Caught Between Terror & Xenophobia

by Patricia Mukhim [Editor, The Shillong Times]
The Imphal Free Press
May 4 2010

This article, like many others, is not a meticulous documentation of the historical facts of Manipur and the bitter aftermath of the romantic history of a lost kingdom. Several fact-finding teams have visited Manipur for various reasons and given their considered opinion about what ails the state. The Justice Jeevan Reddy Commission toured the entire region after a protest by naked Manipuri women who called for a repeal of the Armed Forces (Special Powers) Act, 1958. In November 2009, Dr KS Subramanian, IPS (retd), formerly of the Manipur-Tripura cadre and now a visiting professor at Jamia Milia University, also visited Manipur to assess the situation after a section of the media created a national uproar about the encounter killings where an alleged ex-militant was gunned down in broad daylight and a pregnant woman was killed in the crossfire. The problem with all such visits is that the report is handed over to the Union home ministry but there is hardly any action taken.

In a perennially troubled state like Manipur, there is very little space between one crisis and the next. Sit-in demonstrations are almost routine. A casual reading of the situation may tempt us to infer that there is not enough time for the state to implement carefully laid-down suggestions of various fact-finding missions. But the larger question is whether the state actually exists and whether its top heavy administration is actually delivering. The mere fact that there is an “elected” government in place and a huge bureaucracy does not necessarily imply that there is governance. Elections happen because militants sanction them. Without elections there would be no government and without a “popular” government the money taps to Manipur might run dry. If so, where will militants get their fuel from? So Manipur is a classic case of a state that has failed on all fronts. The empty shell of democracy that is put on display is merely to camouflage the rottenness.

Gangmumei Kamei, a retired professor of Manipur University, speaking at a recent seminar on peace, countered the notion of Manipur as a failing or failed state. Taking strong exception to the use of the term “failed state” to define Manipur, he pointed to the economic vibrancy in the state despite the protracted armed insurgency. But Kamei might like to read Bruce Sterling’s Failed State Index 2008. Sterling lists the different features of a failed state. Amongst the social features he lists (a) Mounting demographic pressures; (b) Massive movement of refugees or internally displaced persons creating complex humanitarian emergencies; (c) Legacy of vengeance-seeking group grievance or group paranoia; (d) Chronic and sustained human flight (note the huge numbers of Manipuris settled all over India).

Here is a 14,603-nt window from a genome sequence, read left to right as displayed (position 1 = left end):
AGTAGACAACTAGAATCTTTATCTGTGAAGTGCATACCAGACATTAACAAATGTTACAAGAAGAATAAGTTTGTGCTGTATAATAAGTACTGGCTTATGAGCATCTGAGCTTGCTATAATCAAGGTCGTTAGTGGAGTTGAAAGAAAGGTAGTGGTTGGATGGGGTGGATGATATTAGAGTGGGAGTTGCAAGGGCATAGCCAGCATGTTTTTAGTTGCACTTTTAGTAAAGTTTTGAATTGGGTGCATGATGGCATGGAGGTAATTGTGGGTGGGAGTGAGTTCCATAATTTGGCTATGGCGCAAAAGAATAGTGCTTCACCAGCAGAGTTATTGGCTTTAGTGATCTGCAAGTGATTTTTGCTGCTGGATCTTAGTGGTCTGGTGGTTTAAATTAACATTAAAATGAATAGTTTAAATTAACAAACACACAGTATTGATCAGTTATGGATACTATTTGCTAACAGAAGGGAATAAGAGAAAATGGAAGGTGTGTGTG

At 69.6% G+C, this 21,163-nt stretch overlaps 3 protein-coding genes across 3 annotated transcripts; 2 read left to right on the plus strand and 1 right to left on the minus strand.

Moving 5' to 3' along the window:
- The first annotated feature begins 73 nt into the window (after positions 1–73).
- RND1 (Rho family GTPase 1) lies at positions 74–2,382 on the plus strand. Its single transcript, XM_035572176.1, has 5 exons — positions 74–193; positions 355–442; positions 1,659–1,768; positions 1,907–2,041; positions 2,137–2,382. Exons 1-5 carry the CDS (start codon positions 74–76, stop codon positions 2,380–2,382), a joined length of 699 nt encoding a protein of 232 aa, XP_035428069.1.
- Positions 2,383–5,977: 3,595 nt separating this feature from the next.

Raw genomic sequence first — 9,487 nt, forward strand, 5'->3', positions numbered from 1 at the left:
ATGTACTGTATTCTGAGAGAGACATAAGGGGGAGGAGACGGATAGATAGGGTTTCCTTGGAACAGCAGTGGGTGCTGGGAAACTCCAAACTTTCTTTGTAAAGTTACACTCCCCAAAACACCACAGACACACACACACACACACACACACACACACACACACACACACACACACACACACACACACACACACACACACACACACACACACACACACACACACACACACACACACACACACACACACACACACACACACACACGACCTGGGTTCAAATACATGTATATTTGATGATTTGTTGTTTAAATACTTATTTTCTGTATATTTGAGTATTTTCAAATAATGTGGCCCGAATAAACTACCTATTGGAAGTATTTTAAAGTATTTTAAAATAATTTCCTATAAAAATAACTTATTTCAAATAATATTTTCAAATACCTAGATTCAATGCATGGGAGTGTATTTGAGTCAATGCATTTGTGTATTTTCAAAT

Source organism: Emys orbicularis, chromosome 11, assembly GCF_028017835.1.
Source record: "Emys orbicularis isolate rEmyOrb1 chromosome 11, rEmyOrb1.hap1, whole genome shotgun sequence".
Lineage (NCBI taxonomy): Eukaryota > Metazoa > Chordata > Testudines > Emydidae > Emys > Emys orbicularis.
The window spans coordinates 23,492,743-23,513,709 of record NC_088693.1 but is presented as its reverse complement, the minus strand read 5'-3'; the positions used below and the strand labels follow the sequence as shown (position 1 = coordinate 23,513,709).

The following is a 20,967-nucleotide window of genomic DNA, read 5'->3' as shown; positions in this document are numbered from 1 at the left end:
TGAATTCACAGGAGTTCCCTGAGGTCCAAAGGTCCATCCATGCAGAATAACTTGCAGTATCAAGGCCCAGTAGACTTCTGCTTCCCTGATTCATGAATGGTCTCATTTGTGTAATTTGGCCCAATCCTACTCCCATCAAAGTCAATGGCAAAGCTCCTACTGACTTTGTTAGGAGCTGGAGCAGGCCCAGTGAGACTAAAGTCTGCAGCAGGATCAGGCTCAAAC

Sterling’s economic indicators include (a) Uneven economic development along group lines; (b) Sharp or severe economic decline. The political indicators are more telling. They include (a) Criminalisation and/or delegitimisation of the state; (b) Progressive deterioration of public services; (c) Suspension or arbitrary application of the rule of law and widespread violation of human rights; (d) Security apparatus operates as a “state within a state”; (e) Rise of factionalised elites; (f) Requiring intervention of other states or external political actors.

Nearly 99 per cent of Sterling’s analytical features are visible in Manipur. If there are counterpoints I would like to be educated. There is virtually no rule of law. EN Rammohan, IPS (retd) and former advisor to the governor of Manipur, states, “The civil policemen and officers who were selected and trained as commandos soon deteriorated into a state terrorist force due to faulty leadership.” He says the Manipur commandos also extort money from the business community and over a period of time they have learnt to protect their own turf. There is a clear clash of interest and jurisdiction between the militants and the commandos. The continued presence of the AF(SP) Act is nothing but a licence for the security forces (read Army and paramilitary) to operate as a “state within a state”.

Although law and order is a state subject, the Union home ministry has often had to rap the Manipur chief minister on the knuckles for his failure to stem the tide of violence in the state. And Manipur continues to lean heavily on the Centre for its security apparatus. It is evident that Manipur has lost absolute control over the maintenance of even basic law and order, leave alone the violence unleashed by over a dozen armed underground groups. According to the 1999 National Crime Records Bureau report, only .04 per cent of heinous crimes, which include killing, maiming and rape, are taken to trial, meaning that the perpetrators are chargesheeted and face due legal processes. Of 2,302 cases, only 11 were tried. The national average of pendency of trials of heinous crimes is roughly about 80 per cent and Manipur is one of the rogue states that has added to that national average.